braciole: (brah-chee-oh-luh) noun, plural braciolas: a flat piece of veal or beef rolled around a filling and baked in stock and wine.
When it comes to Sunday sugu (slow-simmered tomato sauce), some add-ins are a must including meatballs, pork ribs, neck bones, Italian sausage and, last but not least, braciole.
I remember as a child watching my mother prepare braciole on Saturday evening to put in her sugu on Sunday.
What exactly is braciole? Most food historians favor the Napolitanas (the people of Napels, Italy) for creating this dish of meat (beef or pork) roulade, pounded thin and filled with several ingredients, mosty staples in a Sicilian-American kitchen such as breadcrumbs, provolone & Romano cheese, currants, basil leaves and garlic, pancetta and prosciutto and put it in a pot of tomato sauce to simmer.
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In most regions of Italy, this is sometimes called Involtini and some Sicilian chefs even use swordfish. Never would cheese be added with seafood in Italy.
But let me warn you, if you order braciole in a restaurant in Italy you are going to get just a slice of meat grilled over “brace,” which means coals, as per the origin of the word. Many food historians feel the word was actually first used in New Orleans and Kansas City and is slang. I actually prefer the word braciole because that is what I was raised with.
What makes my braciole different? Nothing really other than my family, like a lot of Italian families, put a hard-boiled egg in the center.
I love to serve braciole with a bowl of rigatoni and slow simmered Sunday sugu. Did I mention it also tastes great between a few slices of Italian bread soaked in some of the sugu? Ahhh … so exquisite! The perfect accompaniment to a traditional Italian dinner.
My age-old recipe was taught to my mother by her mother, Rose Cropisi, and I am honored to share my grandmother’s recipe with you today. Be creative, add pine nuts, prosciutto and or pancetta for added flavor.
As always, Mangia Bene!
Jasper Mirabile’s Sunday Braciole
1 pound boneless beef top round
Salt and pepper to taste
2 cloves fresh garlic minced
1/2 cup Italian breadcrumbs
1/4 cup Romano cheese, divided
2 slices provolone cheese
4-5 fresh basil leaves
2 tablespoons currants
2 peeled hard boiled eggs
Olive oil for sautéing
4 ounces Chianti
Place meat between two sheets of plastic wrap and pound to about a quarter-inch thick. Sprinkle with salt and pepper and rub with minced garlic. Dust with Italian breadcrumbs and Romano, add provolone, basil and currants. Add whole hard boiled egg. Roll up and tie with string at 1-inch intervals.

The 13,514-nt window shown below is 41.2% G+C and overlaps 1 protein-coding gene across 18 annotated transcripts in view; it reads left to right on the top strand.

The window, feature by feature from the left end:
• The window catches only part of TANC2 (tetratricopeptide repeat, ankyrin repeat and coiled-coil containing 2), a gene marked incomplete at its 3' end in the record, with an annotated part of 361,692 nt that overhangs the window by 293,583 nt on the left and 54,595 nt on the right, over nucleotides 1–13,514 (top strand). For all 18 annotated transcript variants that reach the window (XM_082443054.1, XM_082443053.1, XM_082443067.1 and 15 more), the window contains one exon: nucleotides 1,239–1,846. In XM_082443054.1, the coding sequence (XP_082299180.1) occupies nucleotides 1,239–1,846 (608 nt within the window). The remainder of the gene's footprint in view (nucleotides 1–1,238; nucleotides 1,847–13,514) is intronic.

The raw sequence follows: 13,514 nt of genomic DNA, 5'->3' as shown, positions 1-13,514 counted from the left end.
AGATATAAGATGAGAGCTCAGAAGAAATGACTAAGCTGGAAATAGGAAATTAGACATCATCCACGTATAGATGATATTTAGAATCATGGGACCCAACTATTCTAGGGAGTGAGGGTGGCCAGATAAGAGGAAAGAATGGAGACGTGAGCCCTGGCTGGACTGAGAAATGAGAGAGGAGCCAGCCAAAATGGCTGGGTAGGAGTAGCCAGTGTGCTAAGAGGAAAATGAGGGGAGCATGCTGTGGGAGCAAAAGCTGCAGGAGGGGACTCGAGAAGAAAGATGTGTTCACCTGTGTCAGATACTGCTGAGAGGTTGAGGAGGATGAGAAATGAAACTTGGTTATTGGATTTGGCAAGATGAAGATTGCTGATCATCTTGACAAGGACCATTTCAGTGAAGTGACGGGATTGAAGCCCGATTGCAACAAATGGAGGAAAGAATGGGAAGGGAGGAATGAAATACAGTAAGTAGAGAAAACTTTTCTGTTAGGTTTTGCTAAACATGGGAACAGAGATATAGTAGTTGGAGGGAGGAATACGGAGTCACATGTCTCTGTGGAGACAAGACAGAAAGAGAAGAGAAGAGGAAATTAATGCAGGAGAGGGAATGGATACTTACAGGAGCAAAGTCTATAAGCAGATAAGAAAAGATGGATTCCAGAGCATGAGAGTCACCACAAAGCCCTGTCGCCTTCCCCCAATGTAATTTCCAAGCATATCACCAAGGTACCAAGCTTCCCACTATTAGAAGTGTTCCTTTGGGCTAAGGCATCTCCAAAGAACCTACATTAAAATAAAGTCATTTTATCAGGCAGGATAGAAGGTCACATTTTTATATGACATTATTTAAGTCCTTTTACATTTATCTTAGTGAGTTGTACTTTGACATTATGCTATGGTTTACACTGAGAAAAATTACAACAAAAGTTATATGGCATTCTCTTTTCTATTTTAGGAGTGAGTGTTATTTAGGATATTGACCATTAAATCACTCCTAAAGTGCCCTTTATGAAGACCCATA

Add olive oil to a pan and heat on medium. Add braciole and cook, turning as needed until browned, about 12 to 15 minutes. Add wine and simmer until reduced, about 5 minutes. Remove meat from pan and add to your Sunday sauce.
Remove braciole from sauce, cut string, slice and serve with grated Romano cheese and sauce.
Mirabile Family Sunday Sauce
This is the old-fashioned sauce used by Jasper’s and Marco Polo’s. If you do not like canned puree, you can substitute whole tomatoes, omit the water and puree the tomatoes in a food processor or by hand. Make sure you periodically stir the sauce and do not let the sugar burn or you will scorch the sauce.
4 tablespoons extra-virgin olive oil
1 medium onion, chopped
1 whole head of peeled garlic cloves, puréed
1 (28-ounce) can tomato purée
3 cups water
1 teaspoon salt
1/2 teaspoon hot red pepper flakes
2 tablespoons fennel seeds
2 tablespoons sugar
10 to 12 fresh basil leaves
Heat the olive oil in a 4-quart pot over medium heat. Add the onions and sauté until translucent, about 15 minutes. Add the garlic and remove the pan from the stove. Add the tomato purée and water and mix thoroughly. Stir in the salt, red pepper flakes and fennel seeds and cook for about 2 hours, adding the sugar and basil after 1 1/2 hours. At that time you can also add sautéed sausage, meatballs or braciola.
Chef Jasper J. Mirabile Jr. of Jasper’s runs his family’s 62-year-old restaurant with his brother. Mirabile is a culinary instructor, founding member of Slow Food Kansas City and a national board member of the American Institute of Wine and Food. He is host to many famous chefs on his weekly radio show “Live! From Jasper’s Kitchen” on KCMO 710 AM and 103.7 FM. He also sells dressings and sauces.